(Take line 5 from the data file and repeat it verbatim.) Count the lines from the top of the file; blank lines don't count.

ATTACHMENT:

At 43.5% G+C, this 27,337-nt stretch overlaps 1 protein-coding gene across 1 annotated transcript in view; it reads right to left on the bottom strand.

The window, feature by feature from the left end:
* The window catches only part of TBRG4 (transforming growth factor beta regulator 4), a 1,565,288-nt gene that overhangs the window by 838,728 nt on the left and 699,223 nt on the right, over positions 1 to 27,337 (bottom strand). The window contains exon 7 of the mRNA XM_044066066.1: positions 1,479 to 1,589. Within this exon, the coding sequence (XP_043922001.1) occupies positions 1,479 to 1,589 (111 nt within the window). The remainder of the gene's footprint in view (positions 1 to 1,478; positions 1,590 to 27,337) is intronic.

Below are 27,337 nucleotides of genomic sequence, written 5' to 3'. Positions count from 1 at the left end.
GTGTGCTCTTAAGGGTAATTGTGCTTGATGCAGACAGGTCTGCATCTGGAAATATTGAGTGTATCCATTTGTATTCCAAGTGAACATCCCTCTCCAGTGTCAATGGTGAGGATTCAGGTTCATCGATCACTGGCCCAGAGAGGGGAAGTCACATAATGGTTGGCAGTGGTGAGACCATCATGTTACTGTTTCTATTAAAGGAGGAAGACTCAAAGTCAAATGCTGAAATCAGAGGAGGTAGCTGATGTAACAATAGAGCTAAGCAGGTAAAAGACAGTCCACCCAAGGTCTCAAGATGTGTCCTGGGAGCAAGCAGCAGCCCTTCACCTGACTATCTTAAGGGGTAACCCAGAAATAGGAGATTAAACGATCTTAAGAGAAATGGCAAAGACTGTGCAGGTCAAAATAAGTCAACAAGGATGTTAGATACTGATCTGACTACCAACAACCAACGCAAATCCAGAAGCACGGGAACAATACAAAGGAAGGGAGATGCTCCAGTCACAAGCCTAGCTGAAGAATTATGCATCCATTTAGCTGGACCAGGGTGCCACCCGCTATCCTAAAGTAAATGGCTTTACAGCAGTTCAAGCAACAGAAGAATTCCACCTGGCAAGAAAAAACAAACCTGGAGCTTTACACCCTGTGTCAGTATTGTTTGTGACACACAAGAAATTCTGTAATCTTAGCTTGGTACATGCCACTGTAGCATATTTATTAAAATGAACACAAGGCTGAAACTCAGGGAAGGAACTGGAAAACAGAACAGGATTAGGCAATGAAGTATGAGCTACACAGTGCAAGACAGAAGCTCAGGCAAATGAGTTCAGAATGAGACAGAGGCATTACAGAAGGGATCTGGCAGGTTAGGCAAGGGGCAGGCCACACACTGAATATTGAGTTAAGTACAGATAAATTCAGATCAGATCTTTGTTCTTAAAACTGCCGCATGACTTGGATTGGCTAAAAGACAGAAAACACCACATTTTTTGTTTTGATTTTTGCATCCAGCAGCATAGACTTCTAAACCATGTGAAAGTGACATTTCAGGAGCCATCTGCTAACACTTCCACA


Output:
GTGTGCTCTTAAGGGTAATTGTGCTTGATGCAGACAGGTCTGCATCTGGAAATATTGAGTGTATCCATTTGTATTCCAAGTGAACATCCCTCTCCAGTGTCAATGGTGAGGATTCAGGTTCATCGATCACTGGCCCAGAGAGGGGAAGTCACATAATGGTTGGCAGTGGTGAGACCATCATGTTACTGTTTCTATTAAAGGAGGAAGACTCAAAGTCAAATGCTGAAATCAGAGGAGGTAGCTGATGTAACAATAGAGCTAAGCAGGTAAAAGACAGTCCACCCAAGGTCTCAAGATGTGTCCTGGGAGCAAGCAGCAGCCCTTCACCTGACTATCTTAAGGGGTAACCCAGAAATAGGAGATTAAACGATCTTAAGAGAAATGGCAAAGACTGTGCAGGTCAAAATAAGTCAACAAGGATGTTAGATACTGATCTGACTACCAACAACCAACGCAAATCCAGAAGCACGGGAACAATACAAAGGAAGGGAGATGCTCCAGTCACAAGCCTAGCTGAAGAATTATGCATCCATTTAGCTGGACCAGGGTGCCACCCGCTATCCTAAAGTAAATGGCTTTACAGCAGTTCAAGCAACAGAAGAATTCCACCTGGCAAGAAAAAACAAACCTGGAGCTTTACACCCTGTGTCAGTATTGTTTGTGACACACAAGAAATTCTGTAATCTTAGCTTGGTACATGCCACTGTAGCATATTTATTAAAATGAACACAAGGCTGAAACTCAGGGAAGGAACTGGAAAACAGAACAGGATTAGGCAATGAAGTATGAGCTACACAGTGCAAGACAGAAGCTCAGGCAAATGAGTTCAGAATGAGACAGAGGCATTACAGAAGGGATCTGGCAGGTTAGGCAAGGGGCAGGCCACACACTGAATATTGAGTTAAGTACAGATAAATTCAGATCAGATCTTTGTTCTTAAAACTGCCGCATGACTTGGATTGGCTAAAAGACAGAAAACACCACATTTTTTGTTTTGATTTTTGCATCCAGCAGCATAGACTTCTAAACCATGTGAAAGTGACATTTCAGGAGCCATCTGCTAACACTTCCACA